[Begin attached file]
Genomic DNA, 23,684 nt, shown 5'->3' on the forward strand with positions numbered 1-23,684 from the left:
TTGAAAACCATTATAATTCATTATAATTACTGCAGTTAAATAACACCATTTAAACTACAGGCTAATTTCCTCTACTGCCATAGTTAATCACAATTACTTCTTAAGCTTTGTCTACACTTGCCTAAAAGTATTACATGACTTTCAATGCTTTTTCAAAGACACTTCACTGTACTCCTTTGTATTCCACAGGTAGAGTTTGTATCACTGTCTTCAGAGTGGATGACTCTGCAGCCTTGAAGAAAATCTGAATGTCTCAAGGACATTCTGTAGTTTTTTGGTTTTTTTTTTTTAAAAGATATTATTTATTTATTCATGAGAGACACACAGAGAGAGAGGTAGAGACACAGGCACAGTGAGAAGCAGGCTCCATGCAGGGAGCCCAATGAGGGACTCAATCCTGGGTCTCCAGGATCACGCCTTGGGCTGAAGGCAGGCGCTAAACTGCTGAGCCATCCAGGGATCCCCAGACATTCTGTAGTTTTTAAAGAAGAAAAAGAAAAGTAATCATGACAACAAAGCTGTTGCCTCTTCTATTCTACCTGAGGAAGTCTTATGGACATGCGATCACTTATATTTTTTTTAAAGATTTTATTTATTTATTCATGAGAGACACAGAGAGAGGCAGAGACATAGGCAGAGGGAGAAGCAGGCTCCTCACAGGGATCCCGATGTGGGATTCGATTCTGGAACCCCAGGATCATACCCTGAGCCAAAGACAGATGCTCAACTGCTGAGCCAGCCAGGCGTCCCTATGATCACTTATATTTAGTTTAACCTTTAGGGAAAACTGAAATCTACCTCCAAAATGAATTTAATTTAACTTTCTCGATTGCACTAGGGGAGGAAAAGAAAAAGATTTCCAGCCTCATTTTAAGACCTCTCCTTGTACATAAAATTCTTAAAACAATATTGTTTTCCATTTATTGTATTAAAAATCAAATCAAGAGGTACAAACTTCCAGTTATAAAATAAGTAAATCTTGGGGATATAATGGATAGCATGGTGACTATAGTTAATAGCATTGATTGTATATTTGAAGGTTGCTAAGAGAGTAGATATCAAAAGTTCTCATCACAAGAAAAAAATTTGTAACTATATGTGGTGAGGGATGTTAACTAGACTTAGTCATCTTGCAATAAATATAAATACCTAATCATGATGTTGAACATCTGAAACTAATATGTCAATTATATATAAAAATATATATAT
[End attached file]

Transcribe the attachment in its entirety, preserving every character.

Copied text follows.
Genomic DNA, 23,684 nt, shown 5'->3' on the forward strand with positions numbered 1-23,684 from the left:
TTGAAAACCATTATAATTCATTATAATTACTGCAGTTAAATAACACCATTTAAACTACAGGCTAATTTCCTCTACTGCCATAGTTAATCACAATTACTTCTTAAGCTTTGTCTACACTTGCCTAAAAGTATTACATGACTTTCAATGCTTTTTCAAAGACACTTCACTGTACTCCTTTGTATTCCACAGGTAGAGTTTGTATCACTGTCTTCAGAGTGGATGACTCTGCAGCCTTGAAGAAAATCTGAATGTCTCAAGGACATTCTGTAGTTTTTTGGTTTTTTTTTTTTAAAAGATATTATTTATTTATTCATGAGAGACACACAGAGAGAGAGGTAGAGACACAGGCACAGTGAGAAGCAGGCTCCATGCAGGGAGCCCAATGAGGGACTCAATCCTGGGTCTCCAGGATCACGCCTTGGGCTGAAGGCAGGCGCTAAACTGCTGAGCCATCCAGGGATCCCCAGACATTCTGTAGTTTTTAAAGAAGAAAAAGAAAAGTAATCATGACAACAAAGCTGTTGCCTCTTCTATTCTACCTGAGGAAGTCTTATGGACATGCGATCACTTATATTTTTTTTAAAGATTTTATTTATTTATTCATGAGAGACACAGAGAGAGGCAGAGACATAGGCAGAGGGAGAAGCAGGCTCCTCACAGGGATCCCGATGTGGGATTCGATTCTGGAACCCCAGGATCATACCCTGAGCCAAAGACAGATGCTCAACTGCTGAGCCAGCCAGGCGTCCCTATGATCACTTATATTTAGTTTAACCTTTAGGGAAAACTGAAATCTACCTCCAAAATGAATTTAATTTAACTTTCTCGATTGCACTAGGGGAGGAAAAGAAAAAGATTTCCAGCCTCATTTTAAGACCTCTCCTTGTACATAAAATTCTTAAAACAATATTGTTTTCCATTTATTGTATTAAAAATCAAATCAAGAGGTACAAACTTCCAGTTATAAAATAAGTAAATCTTGGGGATATAATGGATAGCATGGTGACTATAGTTAATAGCATTGATTGTATATTTGAAGGTTGCTAAGAGAGTAGATATCAAAAGTTCTCATCACAAGAAAAAAATTTGTAACTATATGTGGTGAGGGATGTTAACTAGACTTAGTCATCTTGCAATAAATATAAATACCTAATCATGATGTTGAACATCTGAAACTAATATGTCAATTATATATAAAAATATATATAT